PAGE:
He went on to suggest that blockchain technology might provide a model for decentralizing content hosting, oversight and even monetization of social media, without elaborating on possible alternatives to Twitter’s ads-driven business.


Google CEO calls for regulation of artificial intelligence

Updated 20 January 2020

Google CEO calls for regulation of artificial intelligence

  • Sundar Pichai’s comments come as lawmakers and governments seriously consider putting limits on how artificial intelligence is used
  • Pichai’s comments suggest the company may be hoping to head off a broad-based crackdown by the EU on the technology

LONDON: Google’s chief executive called Monday for a balanced approach to regulating artificial intelligence, telling a European audience that the technology brings benefits but also “negative consequences.”

Sundar Pichai’s comments come as lawmakers and governments seriously consider putting limits on how artificial intelligence is used.

“There is no question in my mind that artificial intelligence needs to be regulated. The question is how best to approach this,” Pichai said, according to a transcript of his speech at a Brussel-based think tank.

He noted that there’s an important role for governments to play and that as the European Union and the US start drawing up their own approaches to regulation, “international alignment” of any eventual rules will be critical. He did not provide specific proposals.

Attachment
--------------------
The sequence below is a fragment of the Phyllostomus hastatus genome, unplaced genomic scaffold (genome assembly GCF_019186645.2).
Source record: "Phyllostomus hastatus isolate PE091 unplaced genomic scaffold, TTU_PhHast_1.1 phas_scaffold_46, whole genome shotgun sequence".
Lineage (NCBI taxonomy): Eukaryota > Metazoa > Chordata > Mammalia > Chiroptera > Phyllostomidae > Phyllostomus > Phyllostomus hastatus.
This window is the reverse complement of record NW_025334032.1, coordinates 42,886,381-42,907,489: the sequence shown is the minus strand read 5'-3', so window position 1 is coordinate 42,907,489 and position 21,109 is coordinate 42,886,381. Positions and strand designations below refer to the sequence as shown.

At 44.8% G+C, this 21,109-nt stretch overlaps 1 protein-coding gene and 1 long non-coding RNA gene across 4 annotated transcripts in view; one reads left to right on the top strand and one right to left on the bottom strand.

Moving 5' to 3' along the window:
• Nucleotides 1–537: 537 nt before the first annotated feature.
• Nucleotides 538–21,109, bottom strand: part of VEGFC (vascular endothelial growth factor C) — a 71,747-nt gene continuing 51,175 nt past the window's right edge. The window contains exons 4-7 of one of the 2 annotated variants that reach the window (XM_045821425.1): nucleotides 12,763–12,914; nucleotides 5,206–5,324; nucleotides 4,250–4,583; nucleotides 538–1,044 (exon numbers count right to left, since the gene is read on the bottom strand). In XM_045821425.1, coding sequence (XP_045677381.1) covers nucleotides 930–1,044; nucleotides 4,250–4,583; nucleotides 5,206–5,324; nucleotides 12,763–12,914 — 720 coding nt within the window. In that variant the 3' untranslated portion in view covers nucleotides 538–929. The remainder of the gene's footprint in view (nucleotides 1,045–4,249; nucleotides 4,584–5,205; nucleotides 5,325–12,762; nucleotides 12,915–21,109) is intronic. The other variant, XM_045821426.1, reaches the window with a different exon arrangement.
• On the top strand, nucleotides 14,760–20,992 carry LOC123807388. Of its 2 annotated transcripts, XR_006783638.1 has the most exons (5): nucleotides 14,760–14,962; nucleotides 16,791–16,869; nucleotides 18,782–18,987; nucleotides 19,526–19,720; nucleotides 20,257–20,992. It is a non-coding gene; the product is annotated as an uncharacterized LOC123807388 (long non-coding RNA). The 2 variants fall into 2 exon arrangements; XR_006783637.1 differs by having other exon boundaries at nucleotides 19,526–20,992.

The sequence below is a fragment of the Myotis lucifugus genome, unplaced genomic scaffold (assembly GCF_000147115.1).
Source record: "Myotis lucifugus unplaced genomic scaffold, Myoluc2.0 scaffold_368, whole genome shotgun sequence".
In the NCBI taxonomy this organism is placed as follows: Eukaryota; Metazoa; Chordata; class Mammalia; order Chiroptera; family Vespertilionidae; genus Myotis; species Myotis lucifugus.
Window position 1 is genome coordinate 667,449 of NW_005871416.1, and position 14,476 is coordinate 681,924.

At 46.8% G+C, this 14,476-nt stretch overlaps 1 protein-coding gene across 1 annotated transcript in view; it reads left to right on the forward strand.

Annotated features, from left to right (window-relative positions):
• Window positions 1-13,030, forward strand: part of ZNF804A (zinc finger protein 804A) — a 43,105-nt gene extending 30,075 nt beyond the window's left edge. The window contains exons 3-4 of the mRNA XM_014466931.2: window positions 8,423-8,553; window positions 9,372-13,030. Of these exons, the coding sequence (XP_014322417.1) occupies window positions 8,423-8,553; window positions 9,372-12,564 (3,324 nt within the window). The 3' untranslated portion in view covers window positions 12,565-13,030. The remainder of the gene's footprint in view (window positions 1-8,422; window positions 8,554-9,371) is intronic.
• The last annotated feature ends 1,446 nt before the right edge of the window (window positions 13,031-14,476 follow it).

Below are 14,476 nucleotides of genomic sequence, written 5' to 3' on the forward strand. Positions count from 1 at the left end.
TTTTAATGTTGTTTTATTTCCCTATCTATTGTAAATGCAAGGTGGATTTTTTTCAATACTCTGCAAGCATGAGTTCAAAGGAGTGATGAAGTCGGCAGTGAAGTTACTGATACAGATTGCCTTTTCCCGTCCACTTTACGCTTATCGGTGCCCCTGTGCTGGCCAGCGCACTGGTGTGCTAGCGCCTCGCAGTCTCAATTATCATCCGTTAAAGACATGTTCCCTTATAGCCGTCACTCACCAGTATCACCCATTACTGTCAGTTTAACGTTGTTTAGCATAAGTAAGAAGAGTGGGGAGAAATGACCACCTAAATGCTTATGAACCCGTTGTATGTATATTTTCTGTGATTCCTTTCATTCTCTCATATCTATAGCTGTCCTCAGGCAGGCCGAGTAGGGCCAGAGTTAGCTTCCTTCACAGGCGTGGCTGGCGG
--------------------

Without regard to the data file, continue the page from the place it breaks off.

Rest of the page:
Pichai spoke on the same day he was scheduled to meet the EU’s powerful competition regulator, Margrethe Vestager.

Vestager has in previous years hit the Silicon Valley giant with multibillion-dollar fines for allegedly abusing its market dominance to choke off competition. After being reappointed for a second term last autumn with expanded powers over digital technology policies, Vestager has now set her sights on artificial intelligence, and is drawing up rules on its ethical use.

Pichai’s comments suggest the company may be hoping to head off a broad-based crackdown by the EU on the technology. Vestager and the EU have been the among the more aggressive regulators of big tech firms, an approach US authorities have picked up with investigations into the dominance of companies like Google, Facebook and Amazon.

“Sensible regulation must also take a proportionate approach, balancing potential harms with social opportunities,” he said, adding that it could incorporate existing standards like Europe’s tough General Data Protection Regulation rather than starting from scratch.

While it promises big benefits, he raised concerns about potential downsides of artificial intelligence, citing as one example its role in facial recognition technology, which can be used to find missing people but also for “nefarious reasons” which he didn’t specify.

In 2018, Google pledged not to use AI in applications related to weapons, surveillance that violates international norms, or that works in ways that go against human rights.